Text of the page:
My Bumbershoot Saturday: The Weather Was Unusually Spectacular, Ray LaMontagne Surprised, Yet Crowds Were Historically Slim

Shorter lines for hand-dipped corn dogs was a pleasant by-product of a lightly attended first day of Bumbershoot 2011.
"Well, this is nice," said Andy Cabic, frontman of the band Vetiver, as he looked out from the Fountain Lawn stage straight at the Space Needle and a sky full of blue. "The weather and the view."

Indeed, Saturday's weather was the best Bumbershoot has seen in at least five years, which made for a most pleasant festival experience, and no shortage of stunning views. It did not, however, buck the trend of dwindling audiences that's plagued the city's 40-year-old arts institution.

It's hard to believe there's been a day in Bumbershoot's recent past that was as poorly attended as Saturday, and that's coming after several years of miserable weather. And while the festival's mood is typically electric, with hordes of fans spilling out of arenas, stadiums, and theaters, rushing between acts and elephant ears, Saturday was unusually mellow and understated--encapsulated nicely by Vetiver's lounge jams--and not so unlike an old-school Bumbershoot Friday, long since retired.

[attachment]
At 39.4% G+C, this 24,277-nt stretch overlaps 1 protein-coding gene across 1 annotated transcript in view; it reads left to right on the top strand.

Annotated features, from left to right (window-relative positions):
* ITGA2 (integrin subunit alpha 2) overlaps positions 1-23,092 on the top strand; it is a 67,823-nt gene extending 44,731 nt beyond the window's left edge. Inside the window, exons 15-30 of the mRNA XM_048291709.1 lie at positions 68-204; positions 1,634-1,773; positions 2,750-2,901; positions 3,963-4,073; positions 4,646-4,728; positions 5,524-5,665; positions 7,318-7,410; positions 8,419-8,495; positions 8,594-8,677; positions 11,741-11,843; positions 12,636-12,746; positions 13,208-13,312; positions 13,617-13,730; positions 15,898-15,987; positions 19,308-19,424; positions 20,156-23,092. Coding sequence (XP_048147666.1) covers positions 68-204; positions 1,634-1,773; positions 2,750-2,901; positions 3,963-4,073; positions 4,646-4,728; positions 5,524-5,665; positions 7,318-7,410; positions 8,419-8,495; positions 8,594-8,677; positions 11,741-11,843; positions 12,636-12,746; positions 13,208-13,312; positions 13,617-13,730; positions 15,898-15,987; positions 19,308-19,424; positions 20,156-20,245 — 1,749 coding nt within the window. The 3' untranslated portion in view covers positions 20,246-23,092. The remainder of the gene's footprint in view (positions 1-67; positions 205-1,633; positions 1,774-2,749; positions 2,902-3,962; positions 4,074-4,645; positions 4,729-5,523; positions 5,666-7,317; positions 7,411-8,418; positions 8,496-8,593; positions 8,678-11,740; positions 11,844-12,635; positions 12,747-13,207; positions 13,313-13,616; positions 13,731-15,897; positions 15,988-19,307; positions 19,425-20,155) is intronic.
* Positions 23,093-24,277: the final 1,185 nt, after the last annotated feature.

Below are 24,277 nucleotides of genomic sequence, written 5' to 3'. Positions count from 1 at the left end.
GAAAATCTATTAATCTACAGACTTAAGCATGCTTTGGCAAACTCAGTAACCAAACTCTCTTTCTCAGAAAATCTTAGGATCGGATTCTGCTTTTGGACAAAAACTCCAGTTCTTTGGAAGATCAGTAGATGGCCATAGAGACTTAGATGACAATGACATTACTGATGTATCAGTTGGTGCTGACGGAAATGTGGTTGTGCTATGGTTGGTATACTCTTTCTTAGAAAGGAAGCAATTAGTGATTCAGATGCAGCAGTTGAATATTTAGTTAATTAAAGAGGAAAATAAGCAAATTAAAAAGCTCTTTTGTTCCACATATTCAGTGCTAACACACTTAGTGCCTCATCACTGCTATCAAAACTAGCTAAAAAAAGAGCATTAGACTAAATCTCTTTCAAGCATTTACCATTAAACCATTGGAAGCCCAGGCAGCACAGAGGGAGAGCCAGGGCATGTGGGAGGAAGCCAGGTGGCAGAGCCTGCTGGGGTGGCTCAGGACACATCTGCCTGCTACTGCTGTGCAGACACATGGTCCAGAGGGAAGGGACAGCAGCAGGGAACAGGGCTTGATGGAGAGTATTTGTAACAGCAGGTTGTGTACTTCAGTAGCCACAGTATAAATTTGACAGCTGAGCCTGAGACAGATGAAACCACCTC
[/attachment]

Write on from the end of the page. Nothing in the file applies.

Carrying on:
Like those chill, festival-starting Fridays, the thin crowd made for an easy festival experience, if not for improving the event's bottom line. There's a reason, after all, that Bumbershoot resigned the poorest performing day of the weekend after 2006. But there weren't just fewer people at the first day of Bumbershoot 2011. There were also shorter lines (a plus), fewer vendors (a minus), fewer places to get coffee, fewer arts organizations peddling their wares, fewer stages, and far less buzz and anticipation for the evening's finale.

After a string of disappointing years at the turnstiles, Bumbershoot brass announced that they would be realigning the fest as a smaller festival to fit its trimmer audience. None of the changes resonated more than the move of the mainstage from the outdoor Memorial Stadium to inside KeyArena--a venue that's been dark during Bumbershoot for a number of years, but acted as a side stage until the early 2000s, hosting acts like Elliott Smith, Built to Spill, and MxPx.

Had it been raining during LaMontagne's closing set, the move indoors would have seemed prescient. Instead it was a bother and a buzz-kill. His haunting, raspy voice resonated (literally) nicely inside the arena's natural echo chamber, and his crackerjack band elevated his adult-Americana to a soulful roadhouse stew. LaMontagne doesn't have the indie cred that local do-gooders like Fleet Foxes, Head and the Heart, or Neko Case do, but his set--OK, the first 45 minutes (this reporter did want to catch some of Mavis Staples' well-intended show)--was more disciplined, authoritative, and improvisational than his local counterparts.

It wasn't that the first day of the new Bumbershoot was poorly run, marred by difficulties, or badly booked. But for the first time, the fact that Bumbershoot really is a different festival came out of the abstract. And it's going to take some getting used to, or further tweaking. We'll see.

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